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Mold On Studs Or Subfloor, Is Sealing Really Required?

 
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Old 02-05-2012, 05:37 PM   #1
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Mold On Studs Or Subfloor, Is Sealing Really Required?


Mold is a touchy subject for a lot of people. Some mold is toxic and on rare occasions can kill people with susceptibility to the toxins in dangerous molds. There are mold remediation companies that make their living stressing the importance of testing all mold found and using hazmat techniques to remove any and all mold. This leads to a lot of the information being blurred, from erring on the side of caution, to being downright paranoid about it and a lot of misinformation being spread on the subject.

Side Note: One HO told me that I should use only Kilz because they heard that it molecularly bonds with mold unlike any other primer or paint (where do they get this stuff?)

Now I do a lot of bathrooms, and 90% of the time with the old 4" tile over sheetrock method, water has gotten through and caused mold growth. Homeowners always tend to have a mini freakout about the presence of mold, however I usually try to calm them down. I tell them:

1. If you're concerned, you can order a test and either pay big money for fast results or wait 2 weeks for a test kit's results to come in. They rarely if ever request a test.

2. The vast majority of mold in homes is not the toxic super deadly kind that you hear horror stories about. Mold is like dust, it's pretty much everywhere and there's no stopping it blowing in through your doors and windows. It is also all over the material your home was built with, and it only grows when water comes into contact with it.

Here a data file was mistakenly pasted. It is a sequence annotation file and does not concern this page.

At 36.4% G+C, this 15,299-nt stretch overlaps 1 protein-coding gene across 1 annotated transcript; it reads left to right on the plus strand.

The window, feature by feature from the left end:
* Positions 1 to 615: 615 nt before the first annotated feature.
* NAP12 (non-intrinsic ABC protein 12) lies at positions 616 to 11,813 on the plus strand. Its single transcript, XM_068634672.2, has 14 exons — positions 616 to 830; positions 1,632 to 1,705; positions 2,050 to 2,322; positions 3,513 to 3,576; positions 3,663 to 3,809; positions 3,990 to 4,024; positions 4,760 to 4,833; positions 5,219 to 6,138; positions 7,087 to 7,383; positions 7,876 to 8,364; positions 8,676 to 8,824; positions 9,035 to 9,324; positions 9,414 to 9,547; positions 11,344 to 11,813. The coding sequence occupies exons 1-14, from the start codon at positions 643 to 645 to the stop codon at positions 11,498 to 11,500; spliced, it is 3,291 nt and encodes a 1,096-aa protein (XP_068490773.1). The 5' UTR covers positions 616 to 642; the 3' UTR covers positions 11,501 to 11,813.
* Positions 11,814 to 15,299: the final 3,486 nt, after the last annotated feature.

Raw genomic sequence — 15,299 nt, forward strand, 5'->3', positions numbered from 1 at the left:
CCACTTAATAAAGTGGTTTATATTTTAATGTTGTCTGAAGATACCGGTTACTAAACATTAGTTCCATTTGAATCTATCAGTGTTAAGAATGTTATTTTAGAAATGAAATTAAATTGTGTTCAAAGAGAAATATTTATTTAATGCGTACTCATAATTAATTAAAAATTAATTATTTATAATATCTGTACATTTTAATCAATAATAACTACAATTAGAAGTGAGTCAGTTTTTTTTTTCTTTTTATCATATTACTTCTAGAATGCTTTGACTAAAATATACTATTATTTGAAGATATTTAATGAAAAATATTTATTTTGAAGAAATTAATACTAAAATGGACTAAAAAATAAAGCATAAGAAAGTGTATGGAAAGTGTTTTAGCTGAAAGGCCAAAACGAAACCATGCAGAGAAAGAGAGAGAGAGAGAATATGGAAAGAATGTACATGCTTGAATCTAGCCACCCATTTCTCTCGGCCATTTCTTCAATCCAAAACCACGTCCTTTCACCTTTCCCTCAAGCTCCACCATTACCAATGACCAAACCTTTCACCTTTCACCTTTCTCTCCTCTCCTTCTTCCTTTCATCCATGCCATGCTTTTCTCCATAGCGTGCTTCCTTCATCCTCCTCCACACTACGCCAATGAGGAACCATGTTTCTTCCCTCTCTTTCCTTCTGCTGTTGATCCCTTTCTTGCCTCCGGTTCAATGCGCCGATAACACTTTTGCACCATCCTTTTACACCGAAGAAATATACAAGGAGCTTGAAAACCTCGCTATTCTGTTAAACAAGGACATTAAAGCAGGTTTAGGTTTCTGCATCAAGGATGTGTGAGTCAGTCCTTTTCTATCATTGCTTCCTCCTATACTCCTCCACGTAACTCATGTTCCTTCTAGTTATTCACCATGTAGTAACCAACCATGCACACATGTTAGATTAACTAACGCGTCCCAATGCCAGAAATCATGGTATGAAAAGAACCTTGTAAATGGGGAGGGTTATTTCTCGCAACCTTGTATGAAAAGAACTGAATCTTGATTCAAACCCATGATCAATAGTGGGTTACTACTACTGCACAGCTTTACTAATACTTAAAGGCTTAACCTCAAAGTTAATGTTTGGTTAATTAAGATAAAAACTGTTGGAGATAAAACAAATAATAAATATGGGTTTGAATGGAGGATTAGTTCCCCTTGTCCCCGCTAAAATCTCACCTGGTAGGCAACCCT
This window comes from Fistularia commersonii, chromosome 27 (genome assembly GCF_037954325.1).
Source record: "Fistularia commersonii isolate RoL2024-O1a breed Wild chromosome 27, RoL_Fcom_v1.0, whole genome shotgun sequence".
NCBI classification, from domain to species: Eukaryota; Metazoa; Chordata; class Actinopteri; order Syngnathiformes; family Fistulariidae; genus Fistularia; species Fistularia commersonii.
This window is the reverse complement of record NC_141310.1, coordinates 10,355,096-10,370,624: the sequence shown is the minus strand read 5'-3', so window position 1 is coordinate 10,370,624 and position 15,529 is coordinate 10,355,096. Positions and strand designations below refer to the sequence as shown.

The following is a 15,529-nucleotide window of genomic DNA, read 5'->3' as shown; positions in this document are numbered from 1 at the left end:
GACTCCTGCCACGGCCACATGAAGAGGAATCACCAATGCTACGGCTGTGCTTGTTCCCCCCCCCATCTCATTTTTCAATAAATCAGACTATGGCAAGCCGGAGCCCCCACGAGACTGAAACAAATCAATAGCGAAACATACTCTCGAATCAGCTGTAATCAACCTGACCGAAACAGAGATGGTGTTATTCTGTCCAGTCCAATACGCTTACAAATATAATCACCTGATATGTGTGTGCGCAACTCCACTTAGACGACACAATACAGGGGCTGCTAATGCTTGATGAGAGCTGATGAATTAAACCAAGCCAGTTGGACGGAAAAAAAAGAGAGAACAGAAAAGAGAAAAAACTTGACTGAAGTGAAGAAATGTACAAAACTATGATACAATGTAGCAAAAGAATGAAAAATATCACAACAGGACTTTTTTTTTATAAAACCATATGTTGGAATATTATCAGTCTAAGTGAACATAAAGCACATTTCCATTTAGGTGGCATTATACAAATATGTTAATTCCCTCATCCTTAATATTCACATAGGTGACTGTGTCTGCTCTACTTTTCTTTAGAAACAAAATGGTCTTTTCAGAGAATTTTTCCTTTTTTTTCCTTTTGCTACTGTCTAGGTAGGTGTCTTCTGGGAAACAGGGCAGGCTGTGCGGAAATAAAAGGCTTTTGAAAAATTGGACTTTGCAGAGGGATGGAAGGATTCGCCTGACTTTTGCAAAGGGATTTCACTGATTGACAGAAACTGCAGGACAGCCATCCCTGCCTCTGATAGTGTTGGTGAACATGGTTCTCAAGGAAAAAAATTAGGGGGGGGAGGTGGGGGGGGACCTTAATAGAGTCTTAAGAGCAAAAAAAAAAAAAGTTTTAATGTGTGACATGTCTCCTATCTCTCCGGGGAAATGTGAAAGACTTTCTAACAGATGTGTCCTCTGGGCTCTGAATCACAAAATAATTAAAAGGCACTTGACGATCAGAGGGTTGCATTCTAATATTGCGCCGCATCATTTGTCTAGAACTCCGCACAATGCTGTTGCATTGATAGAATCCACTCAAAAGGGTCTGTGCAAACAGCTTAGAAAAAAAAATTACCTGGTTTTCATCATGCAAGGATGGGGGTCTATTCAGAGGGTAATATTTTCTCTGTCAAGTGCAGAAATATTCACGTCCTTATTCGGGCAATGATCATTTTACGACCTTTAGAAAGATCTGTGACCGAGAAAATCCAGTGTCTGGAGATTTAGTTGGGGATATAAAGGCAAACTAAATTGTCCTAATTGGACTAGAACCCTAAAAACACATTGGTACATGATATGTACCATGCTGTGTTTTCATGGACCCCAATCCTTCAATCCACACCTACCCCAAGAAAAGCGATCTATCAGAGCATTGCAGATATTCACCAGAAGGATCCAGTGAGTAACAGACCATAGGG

3. We can clean the studs with a bleach solution and then seal the wood with a little spray kilz.

Now I've done #3 on all of my jobs, but I was wondering if that's even necessary? It just feels like a "feel-good" measure and that there's really no way to get 100% of the mold seeing as how it just blows into the house every time you open the door no matter what you do. Mold is everywhere. It was on the wood the day the house was built, and when the water got to it, it started to grow.

And since mold goes dormant when no moisture is present, and using the materials we use today (Denshield + sealant on all joints and screwheads) and urethane grout should ensure that the space remains dry for the next 30-50 years. No moisture = no new growth and no significant release of spores seeing as how it's sealed behind a waterproof shower enclosure / subfloor + flooring.

So my question is this: in your opinions is it really necessary to bleach the mold and/or seal it with an oil-based primer before going back with the new materials? I know it can't hurt to seal it up, but is it necessary?

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Old 02-05-2012, 09:04 PM   #2
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Re: Mold On Studs Or Subfloor, Is Sealing Really Required?